You strongly advocated for the National Inquiry to address the harmful impacts of Manitoba Hydro projects on Indigenous women, girls, and two-spirit people in northern Manitoba. Why was it so critical that the National Inquiry address the connection between resource development and violence against Indigenous women, girls, and two-spirit people?
It was critical because I don’t feel that as an Indigenous woman who is from a hydro-impacted community that Indigenous womens’ lives should come at the cost of economic activities. If there’s activities happening in our territories, there need to be mechanisms to protect us from all types of violence. We should not be experiencing violence so others can benefit economically.
The government has said it will develop a National Action Plan on ending violence against Indigenous women, girls, and two-spirit people by June 2020. How are you and others so central to this work involved in developing the National Action Plan?
We are hopeful to hear from the government soon, as I feel the MKO MMIWG Liaison Unit would be instrumental in providing valuable information into the National Action Plan as we are on the ground working and hearing directly from those who have been impacted. We are also rooted in community and Indigenous ways of being.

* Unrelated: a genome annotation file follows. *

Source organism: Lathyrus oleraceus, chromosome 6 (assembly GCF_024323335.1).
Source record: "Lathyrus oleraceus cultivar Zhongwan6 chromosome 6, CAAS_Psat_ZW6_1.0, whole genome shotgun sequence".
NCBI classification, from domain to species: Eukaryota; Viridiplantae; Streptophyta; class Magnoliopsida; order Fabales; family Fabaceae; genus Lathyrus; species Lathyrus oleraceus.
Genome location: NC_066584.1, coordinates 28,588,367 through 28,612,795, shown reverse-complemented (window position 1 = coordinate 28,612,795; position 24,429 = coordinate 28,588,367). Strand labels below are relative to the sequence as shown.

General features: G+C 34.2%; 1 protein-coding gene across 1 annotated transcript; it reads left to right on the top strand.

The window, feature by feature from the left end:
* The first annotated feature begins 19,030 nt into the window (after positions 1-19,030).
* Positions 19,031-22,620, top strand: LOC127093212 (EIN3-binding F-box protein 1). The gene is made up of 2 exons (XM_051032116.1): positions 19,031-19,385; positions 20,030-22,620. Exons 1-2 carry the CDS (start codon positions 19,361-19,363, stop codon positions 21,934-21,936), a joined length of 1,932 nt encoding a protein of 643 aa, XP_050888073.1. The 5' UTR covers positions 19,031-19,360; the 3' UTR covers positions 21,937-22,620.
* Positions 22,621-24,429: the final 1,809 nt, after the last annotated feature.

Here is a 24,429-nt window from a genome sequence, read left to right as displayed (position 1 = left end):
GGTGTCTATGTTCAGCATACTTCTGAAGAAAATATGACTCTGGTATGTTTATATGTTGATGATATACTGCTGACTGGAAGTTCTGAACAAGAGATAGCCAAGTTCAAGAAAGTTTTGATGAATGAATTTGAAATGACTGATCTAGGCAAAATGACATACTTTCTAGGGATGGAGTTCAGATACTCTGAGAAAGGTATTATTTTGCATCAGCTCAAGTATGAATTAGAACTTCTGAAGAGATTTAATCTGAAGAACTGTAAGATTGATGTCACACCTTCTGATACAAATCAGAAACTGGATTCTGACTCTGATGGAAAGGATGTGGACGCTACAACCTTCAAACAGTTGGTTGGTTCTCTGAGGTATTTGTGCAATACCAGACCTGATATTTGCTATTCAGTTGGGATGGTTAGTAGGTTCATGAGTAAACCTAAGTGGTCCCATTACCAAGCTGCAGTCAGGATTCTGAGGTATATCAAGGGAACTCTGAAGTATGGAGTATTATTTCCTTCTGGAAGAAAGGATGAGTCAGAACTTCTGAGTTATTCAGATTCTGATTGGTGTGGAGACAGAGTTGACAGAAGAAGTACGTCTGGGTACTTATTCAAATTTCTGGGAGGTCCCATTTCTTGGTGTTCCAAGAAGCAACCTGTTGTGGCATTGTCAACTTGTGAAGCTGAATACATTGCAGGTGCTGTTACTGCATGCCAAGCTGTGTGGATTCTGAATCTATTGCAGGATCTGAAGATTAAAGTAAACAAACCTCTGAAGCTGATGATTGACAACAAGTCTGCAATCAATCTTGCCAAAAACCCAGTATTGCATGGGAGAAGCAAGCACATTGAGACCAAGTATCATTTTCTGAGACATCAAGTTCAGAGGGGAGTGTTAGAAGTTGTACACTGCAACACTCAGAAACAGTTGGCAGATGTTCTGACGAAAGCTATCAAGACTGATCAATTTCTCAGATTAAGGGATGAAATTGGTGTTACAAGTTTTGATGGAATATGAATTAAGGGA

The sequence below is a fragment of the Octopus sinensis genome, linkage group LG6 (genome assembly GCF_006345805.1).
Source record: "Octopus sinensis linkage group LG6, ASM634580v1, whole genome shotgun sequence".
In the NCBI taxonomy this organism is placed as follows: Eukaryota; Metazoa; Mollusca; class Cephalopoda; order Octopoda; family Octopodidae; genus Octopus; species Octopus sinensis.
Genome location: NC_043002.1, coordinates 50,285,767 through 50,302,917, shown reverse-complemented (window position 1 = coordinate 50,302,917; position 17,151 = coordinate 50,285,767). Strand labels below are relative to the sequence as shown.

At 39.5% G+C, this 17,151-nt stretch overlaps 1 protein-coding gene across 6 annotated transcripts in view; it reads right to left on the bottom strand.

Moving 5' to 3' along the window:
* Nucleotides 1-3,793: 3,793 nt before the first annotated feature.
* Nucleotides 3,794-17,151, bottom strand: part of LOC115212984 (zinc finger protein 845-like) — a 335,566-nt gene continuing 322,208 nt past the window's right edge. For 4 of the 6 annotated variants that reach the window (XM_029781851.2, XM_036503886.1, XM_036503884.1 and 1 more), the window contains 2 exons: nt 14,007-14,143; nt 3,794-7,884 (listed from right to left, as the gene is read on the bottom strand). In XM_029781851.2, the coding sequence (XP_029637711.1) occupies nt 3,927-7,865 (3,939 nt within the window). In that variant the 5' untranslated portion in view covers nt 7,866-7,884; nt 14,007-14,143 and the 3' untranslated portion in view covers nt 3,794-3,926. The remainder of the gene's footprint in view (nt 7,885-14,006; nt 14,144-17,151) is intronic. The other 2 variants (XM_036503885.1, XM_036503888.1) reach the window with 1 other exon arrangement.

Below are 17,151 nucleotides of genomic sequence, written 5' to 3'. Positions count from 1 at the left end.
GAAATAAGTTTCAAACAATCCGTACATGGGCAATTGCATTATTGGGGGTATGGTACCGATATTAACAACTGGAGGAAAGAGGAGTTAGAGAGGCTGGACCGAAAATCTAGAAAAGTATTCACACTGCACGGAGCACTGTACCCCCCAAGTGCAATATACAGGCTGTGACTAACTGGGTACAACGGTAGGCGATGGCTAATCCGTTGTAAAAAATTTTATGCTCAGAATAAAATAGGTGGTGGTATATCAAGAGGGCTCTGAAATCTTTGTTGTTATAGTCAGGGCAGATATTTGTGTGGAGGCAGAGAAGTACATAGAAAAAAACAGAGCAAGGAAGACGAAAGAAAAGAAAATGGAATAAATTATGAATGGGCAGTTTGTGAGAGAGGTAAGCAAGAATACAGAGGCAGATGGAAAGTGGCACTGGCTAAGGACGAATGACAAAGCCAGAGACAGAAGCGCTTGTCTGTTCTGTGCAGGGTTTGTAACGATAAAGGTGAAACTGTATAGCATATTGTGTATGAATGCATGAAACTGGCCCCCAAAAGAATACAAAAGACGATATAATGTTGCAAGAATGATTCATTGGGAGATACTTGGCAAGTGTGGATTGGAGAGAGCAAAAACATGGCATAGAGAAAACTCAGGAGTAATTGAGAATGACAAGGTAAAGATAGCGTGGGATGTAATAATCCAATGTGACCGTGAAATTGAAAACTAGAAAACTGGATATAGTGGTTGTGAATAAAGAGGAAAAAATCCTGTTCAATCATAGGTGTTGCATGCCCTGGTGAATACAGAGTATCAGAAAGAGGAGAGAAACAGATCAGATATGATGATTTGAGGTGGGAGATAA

The National Inquiry’s Calls for Justice apply not just to the federal government, but to all levels of government, industry, the general public, and others. How have you seen the Manitoba government, municipal governments in Manitoba, First Nations, and others in Manitoba work to understand and implement the Calls for Justice?
There have been a few meetings with the Manitoba government with respect to implementing the calls for justice. They’ll be announcing a Manitoba plan soon and MKO and the Manitoba MMIWG Coalition are going to be involved in meetings related to this. I know that initially when the National Inquiry’s final report was launched we had an event in Thompson with key representatives from government and they all committed to reviewing the Calls for Justice but I haven’t heard too much since then. I think everyone is waiting to see what the federal government is doing because ultimately they hold the purse strings.
I really believe that if governments don’t act Indigenous women and girls and two-spirit people will continue to die and experience violence at very alarming rates. It’s already been declared a national tragedy and it’s going to get worse and more communities and more families will be impacted if we don’t do something. It’s an opportune time for government to act right now. The government has talked about reconciliation and this is a path forward for that.
What is your vision of Canada a decade from now, if the Calls for Justice are fully implemented?
My vision for Canada is that every little girl in every First Nations in Canada has a dream and is able to fulfill that dream and our communities are thriving. We are reclaiming our roles as matriarchs and living a life we deserve as Indigenous people.